The monkey inquired, “Who is this Hanuman who bounded over the ocean? You speak of him with respect. His name comes with affection from your mouth. Have you met him before? Can you relate something about him?”
The monkey looked at Bhima with a smirk on his face, and Bhima became furious. He exclaimed, “You are a monkey, and you do not know who Hanuman is? Hanuman is the greatest of all monkeys. He is also the son of the wind god Vayu and is, therefore, my esteemed brother. He is famed for his devotion to Lord Ramachandra. He is the illustrious chief of the monkeys, who is renowned in the Ramayana. When Lord Ramachandra lost his wife Sita, that brother of mine leaped across the sea to Ravana’s abode and discovered her whereabouts. He then set the city of Lanka on fire. Later, he killed many rākṣasa generals in the battle of Lanka. He even carried a huge mountain from the Himalayas just to save the life of Lord Ramachandra’s brother, Lakshman. I am insignificant in comparison to his strength, but I am able to fight with you if I have to. I must proceed further into this forest, and you must clear the way.”
The monkey smiled calmly when he saw Bhima’s impatience. He said, “Please do not be angry with me. I tell you the truth when I say that I am too old to move from this spot. If my tail obstructs your path, then just move it aside and go on your way.”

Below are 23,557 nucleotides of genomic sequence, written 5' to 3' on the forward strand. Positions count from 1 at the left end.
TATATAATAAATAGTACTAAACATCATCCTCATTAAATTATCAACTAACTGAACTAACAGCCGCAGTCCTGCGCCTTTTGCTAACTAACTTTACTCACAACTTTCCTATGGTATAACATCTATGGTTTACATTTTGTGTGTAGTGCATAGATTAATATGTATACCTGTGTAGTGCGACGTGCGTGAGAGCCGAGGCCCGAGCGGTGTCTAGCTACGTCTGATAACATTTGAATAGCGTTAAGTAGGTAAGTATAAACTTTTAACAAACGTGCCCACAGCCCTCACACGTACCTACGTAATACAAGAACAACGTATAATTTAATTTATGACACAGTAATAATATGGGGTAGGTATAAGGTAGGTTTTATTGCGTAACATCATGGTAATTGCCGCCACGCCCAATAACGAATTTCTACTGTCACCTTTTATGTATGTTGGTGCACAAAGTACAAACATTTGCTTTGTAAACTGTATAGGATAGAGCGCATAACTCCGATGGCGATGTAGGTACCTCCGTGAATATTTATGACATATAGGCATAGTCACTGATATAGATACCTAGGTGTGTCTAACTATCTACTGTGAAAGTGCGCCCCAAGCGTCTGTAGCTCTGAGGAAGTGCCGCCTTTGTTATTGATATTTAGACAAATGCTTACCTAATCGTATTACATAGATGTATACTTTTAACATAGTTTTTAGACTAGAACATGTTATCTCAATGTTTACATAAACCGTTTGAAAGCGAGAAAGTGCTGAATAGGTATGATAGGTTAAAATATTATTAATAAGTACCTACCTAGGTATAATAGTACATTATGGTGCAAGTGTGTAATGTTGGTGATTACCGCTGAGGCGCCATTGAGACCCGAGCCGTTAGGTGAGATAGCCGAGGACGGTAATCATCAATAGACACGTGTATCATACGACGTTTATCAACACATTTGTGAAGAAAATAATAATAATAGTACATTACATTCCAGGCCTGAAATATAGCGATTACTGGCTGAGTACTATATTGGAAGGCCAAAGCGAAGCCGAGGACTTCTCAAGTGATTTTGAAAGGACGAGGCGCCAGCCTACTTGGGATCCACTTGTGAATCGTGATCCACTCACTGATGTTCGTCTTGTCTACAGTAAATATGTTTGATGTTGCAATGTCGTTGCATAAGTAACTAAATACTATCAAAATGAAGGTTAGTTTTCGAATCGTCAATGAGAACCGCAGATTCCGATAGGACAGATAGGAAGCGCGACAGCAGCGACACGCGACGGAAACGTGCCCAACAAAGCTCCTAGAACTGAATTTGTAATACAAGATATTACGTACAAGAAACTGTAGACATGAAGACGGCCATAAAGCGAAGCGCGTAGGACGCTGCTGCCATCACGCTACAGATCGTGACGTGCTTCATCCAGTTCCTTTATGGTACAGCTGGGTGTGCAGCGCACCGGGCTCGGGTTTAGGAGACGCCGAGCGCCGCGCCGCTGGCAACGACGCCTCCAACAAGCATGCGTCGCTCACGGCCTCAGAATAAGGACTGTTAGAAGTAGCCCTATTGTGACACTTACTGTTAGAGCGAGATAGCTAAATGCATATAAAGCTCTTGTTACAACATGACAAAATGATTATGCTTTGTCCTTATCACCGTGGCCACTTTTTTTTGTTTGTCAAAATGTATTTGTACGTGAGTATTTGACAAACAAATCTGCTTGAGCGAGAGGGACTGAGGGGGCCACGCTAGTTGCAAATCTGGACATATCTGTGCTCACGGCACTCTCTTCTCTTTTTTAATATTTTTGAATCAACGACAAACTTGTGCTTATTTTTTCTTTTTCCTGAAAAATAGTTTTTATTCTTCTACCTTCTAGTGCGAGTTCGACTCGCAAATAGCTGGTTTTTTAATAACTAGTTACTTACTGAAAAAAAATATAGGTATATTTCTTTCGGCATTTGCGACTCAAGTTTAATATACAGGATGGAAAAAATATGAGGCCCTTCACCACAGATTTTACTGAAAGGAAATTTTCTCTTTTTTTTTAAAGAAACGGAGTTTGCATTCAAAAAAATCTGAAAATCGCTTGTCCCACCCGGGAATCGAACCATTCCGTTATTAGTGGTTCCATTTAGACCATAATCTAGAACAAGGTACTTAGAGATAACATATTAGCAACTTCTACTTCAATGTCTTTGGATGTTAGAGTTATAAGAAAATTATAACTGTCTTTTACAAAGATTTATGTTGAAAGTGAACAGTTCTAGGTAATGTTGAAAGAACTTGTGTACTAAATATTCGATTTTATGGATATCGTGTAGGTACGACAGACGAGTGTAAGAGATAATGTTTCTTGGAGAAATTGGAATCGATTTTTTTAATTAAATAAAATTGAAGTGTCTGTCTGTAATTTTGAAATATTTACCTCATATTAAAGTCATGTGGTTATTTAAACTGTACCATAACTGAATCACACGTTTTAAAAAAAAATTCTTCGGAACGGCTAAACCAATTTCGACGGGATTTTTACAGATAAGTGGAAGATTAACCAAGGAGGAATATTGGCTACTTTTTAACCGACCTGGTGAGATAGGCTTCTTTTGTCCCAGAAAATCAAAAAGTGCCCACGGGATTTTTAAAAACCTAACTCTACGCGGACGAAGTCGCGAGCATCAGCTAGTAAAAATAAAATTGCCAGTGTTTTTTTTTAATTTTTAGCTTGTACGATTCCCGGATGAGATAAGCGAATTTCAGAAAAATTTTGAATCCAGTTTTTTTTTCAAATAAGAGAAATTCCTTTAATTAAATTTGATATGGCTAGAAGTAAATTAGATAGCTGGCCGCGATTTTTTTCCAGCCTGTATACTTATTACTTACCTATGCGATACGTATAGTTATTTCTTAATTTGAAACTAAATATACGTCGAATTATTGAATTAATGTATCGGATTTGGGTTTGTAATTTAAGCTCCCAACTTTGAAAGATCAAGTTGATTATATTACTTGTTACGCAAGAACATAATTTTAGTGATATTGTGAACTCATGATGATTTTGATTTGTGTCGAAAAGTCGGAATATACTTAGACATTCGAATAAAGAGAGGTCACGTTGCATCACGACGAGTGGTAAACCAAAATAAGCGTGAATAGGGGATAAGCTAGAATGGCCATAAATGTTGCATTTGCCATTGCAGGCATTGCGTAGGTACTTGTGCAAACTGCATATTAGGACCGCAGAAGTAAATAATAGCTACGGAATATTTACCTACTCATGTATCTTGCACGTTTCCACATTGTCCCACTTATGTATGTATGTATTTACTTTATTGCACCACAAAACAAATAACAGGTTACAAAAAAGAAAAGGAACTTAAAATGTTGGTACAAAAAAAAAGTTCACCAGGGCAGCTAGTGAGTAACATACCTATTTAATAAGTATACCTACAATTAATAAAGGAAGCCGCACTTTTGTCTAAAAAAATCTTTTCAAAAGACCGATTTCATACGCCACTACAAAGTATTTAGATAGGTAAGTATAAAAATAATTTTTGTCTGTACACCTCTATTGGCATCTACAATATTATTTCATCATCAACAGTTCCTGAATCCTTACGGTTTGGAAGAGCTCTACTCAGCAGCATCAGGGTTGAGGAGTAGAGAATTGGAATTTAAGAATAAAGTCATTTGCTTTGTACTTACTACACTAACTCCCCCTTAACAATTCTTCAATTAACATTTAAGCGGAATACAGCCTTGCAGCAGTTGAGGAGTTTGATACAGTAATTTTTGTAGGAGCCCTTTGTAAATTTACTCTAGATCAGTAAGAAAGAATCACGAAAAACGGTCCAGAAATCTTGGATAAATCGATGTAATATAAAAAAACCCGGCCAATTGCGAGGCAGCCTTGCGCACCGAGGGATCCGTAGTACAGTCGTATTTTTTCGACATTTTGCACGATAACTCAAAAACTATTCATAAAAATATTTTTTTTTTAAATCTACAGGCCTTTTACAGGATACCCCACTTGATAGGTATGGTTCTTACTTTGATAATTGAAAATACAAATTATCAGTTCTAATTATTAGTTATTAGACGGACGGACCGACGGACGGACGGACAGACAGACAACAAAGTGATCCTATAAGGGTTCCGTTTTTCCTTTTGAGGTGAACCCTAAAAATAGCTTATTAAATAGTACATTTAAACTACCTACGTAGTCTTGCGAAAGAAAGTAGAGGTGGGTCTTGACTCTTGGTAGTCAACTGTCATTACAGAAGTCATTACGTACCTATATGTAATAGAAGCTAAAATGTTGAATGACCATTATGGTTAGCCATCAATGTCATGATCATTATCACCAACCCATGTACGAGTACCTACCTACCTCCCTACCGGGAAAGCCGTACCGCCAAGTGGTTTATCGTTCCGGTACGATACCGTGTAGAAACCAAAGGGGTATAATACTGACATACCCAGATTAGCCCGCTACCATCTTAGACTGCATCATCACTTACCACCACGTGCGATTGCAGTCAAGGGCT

Bhima, thinking that the monkey was failing in energy, thought “I will take hold of his tail and throw this monkey, destitute of strength, to Yamaraja’s abode.” Assured of his prowess, and smiling, Bhima approached the tail, and with his left hand he tried to move the tail as if it were a twig on the ground, but the tail would not move. He tried with both hands, but still he could not lift the tail. He tried again and again, but still he could not budge the tail so much as an inch. The monkey was smiling in amusement, which only increased Bhima’s anger. Bhima tried repeatedly to lift the monkey’s tail till his face was completely red, his eyebrows tightened, his eyes rolled, his face was contracted in wrinkles, and his body was covered with sweat. Finally, Bhima had to admit his defeat. He went before the monkey and prostrated himself, saying, “Please forgive my harsh words. Out of ignorance I have transgressed the conduct of good behavior to elders. Your power is greater than mine, and therefore, you must be some demigod descended from the higher regions. Please tell me who you are.”
The monkey smiled at him and said, “I will gladly tell you who I am. I am the son of the wind god, Hanuman.”
With these words, they tightly embraced each other, and tears of joy came from their eyes. They talked for a long time, and Bhima was thrilled beyond words that he had finally met his brother, whom he had only heard about previously.
Before their departure, Hanuman bestowed a boon on Bhima,
vijayasya dhvajasthaś ca nādān mokṣyāmi dāruṇān
śatrūṇāṁ ye prāṇa-harāḥ sukhaṁ yena haniṣyatha
"Staying on the victory flag [of Arjuna], I will shout out fiercely in such a way that it will make the enemies almost lifeless, and thus it will be easy for you to kill them.”
After Hanuman gave this boon to the Pandavas, the brothers embraced and departed.
— Mahābhārata, unpublished manuscript. English translation by Hrdayananda Das Goswami. © Bhaktivedanta Book Trust.
— Sections adapted from Chapter 148-153 of the Mahābhārata, Vana Parva. Edited by T.R. Krishnacharya and T.R. Vyasacharya. Printed at Nirnaya Sagar Press, Bombay. 1908.
[Source: Bindu Magazine]